Rumors abound, needless to say. One goes that former Trump campaign manager Corey Lewandowski, who author Michael Wolff claimed once dated Hicks, is behind the smear. Another story line in the Daily Mail involves a former girlfriend warning the White House of allegations against Porter. Pending further revelations, I’ll leave you with a quote from the late, great Kate O’Beirne, pundit emeritus, who used to say, “Never cheat on your mistress.”

Ultimately, assuming you’re feeling disgusted by now, this unfolding story isn’t about bad marriages, philandering or romance. The shock and awe emanating from the White House about Porter aren’t so much a commentary on the man, but are testament to the surreal and potentially perilous incompetence surrounding the president. Nearly every day reconfirms the reality that having once been a chief executive (or a reality TV star) is no recommendation for governance.

P.S. Kushner hasn’t cleared security yet, either.


Columnists
COMMENTARY
Celia Rivenbark: There's still no pet in the White House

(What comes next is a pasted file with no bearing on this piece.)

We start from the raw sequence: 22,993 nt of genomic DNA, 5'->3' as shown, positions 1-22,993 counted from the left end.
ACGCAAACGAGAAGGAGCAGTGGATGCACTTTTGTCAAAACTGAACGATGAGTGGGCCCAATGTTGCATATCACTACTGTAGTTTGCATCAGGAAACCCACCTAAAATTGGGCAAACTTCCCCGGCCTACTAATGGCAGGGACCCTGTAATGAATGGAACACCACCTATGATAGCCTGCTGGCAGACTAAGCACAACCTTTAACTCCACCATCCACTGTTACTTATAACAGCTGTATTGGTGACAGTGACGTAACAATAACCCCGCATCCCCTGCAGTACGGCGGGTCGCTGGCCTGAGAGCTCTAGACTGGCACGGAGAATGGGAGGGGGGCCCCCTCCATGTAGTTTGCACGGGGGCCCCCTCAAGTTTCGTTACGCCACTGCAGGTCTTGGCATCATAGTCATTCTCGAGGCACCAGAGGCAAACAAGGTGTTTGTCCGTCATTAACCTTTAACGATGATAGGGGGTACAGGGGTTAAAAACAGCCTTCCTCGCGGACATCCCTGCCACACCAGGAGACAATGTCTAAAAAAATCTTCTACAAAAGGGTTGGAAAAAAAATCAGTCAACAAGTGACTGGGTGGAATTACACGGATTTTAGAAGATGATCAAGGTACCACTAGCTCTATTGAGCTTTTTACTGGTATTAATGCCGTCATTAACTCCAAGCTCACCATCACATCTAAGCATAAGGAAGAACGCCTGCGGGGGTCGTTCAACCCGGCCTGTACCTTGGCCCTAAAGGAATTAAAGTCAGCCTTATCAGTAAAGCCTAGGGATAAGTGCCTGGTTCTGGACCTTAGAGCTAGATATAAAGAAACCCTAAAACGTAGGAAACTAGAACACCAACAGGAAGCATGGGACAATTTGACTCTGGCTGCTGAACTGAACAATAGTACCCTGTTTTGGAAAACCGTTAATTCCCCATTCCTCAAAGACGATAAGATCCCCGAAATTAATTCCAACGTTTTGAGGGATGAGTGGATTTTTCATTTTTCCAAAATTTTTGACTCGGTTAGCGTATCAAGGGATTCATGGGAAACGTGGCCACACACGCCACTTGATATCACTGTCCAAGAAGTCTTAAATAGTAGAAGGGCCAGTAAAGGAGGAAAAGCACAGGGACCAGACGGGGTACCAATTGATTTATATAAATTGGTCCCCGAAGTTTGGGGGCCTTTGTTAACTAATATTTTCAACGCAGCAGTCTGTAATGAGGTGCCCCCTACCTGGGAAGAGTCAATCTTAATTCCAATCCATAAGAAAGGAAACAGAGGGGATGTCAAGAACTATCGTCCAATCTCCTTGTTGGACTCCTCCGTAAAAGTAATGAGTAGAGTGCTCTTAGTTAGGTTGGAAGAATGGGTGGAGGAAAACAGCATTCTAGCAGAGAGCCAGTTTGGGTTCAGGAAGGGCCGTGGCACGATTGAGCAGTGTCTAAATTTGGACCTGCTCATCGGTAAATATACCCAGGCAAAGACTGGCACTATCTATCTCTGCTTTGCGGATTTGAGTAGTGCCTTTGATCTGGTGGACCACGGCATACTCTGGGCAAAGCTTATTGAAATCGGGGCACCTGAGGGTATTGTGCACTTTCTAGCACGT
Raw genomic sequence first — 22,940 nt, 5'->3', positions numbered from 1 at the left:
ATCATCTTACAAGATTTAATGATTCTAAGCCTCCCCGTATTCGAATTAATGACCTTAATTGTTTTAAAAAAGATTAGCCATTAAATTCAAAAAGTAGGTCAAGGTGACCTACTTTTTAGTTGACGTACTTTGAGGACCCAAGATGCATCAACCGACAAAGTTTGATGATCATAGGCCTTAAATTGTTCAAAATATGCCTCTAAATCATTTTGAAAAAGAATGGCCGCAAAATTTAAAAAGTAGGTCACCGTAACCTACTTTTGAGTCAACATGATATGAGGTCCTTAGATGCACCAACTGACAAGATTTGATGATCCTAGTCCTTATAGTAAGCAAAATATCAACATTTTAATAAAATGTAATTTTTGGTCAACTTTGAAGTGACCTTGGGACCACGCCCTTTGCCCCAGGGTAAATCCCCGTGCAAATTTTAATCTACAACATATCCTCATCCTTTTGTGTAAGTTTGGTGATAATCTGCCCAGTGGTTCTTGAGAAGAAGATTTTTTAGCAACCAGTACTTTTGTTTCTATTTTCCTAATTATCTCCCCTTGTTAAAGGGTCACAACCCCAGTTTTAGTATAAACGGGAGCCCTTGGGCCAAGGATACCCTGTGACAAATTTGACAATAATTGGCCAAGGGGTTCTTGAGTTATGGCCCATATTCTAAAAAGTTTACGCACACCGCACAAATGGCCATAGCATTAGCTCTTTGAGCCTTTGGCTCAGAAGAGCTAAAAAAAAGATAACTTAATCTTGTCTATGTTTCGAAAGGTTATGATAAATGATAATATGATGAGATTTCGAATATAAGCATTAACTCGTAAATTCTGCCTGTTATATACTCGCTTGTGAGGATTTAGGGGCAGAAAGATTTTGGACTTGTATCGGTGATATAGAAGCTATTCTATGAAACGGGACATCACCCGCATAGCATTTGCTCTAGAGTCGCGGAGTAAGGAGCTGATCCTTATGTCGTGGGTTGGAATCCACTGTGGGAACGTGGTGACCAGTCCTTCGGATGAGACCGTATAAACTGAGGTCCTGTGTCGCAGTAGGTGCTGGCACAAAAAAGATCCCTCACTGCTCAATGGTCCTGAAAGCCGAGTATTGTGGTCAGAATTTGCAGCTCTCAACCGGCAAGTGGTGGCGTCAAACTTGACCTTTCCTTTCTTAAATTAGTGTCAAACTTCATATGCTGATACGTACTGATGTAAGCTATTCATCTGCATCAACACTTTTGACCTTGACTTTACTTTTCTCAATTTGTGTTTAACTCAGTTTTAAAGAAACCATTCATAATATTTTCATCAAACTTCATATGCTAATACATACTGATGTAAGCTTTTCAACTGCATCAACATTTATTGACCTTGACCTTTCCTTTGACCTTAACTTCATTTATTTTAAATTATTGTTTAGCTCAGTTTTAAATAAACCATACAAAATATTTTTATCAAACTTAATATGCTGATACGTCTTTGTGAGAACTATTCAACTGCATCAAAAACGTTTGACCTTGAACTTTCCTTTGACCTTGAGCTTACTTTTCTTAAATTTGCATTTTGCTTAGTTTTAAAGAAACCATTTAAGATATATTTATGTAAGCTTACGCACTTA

There is something mysteriously absent from the White House these days and people are starting to talk about it.

No, not Melania, although that’s a solid guess.

I’m referring, of course, to the lack of a White House pet for the first time in more than 150 years.

Even Vice President Mike “Bonecrusher” Pence has famously installed two cats, a rabbit (with its own Instagram account) and a snake in the official residence on the U.S. Naval Observatory grounds. (You can see the bat signal better from there, I guess.)

Shortly after his election, there was speculation Trump, who reportedly has never had a pet, would welcome to the White House a goldendoodle that had been offered to the family by a Palm Beach pal. A goldendoodle, to those of you who aren’t familiar, is half golden retriever and half cheez doodles. But Patton, named for one of Trump’s “very strong” generals, actually never moved in. The press, following up on the absence of a dog of any kind in the White House, was told Patton’s owner had “fallen in love with the dog” and decided to keep him, despite widespread reports that young Barron Trump was already besotted with the pup.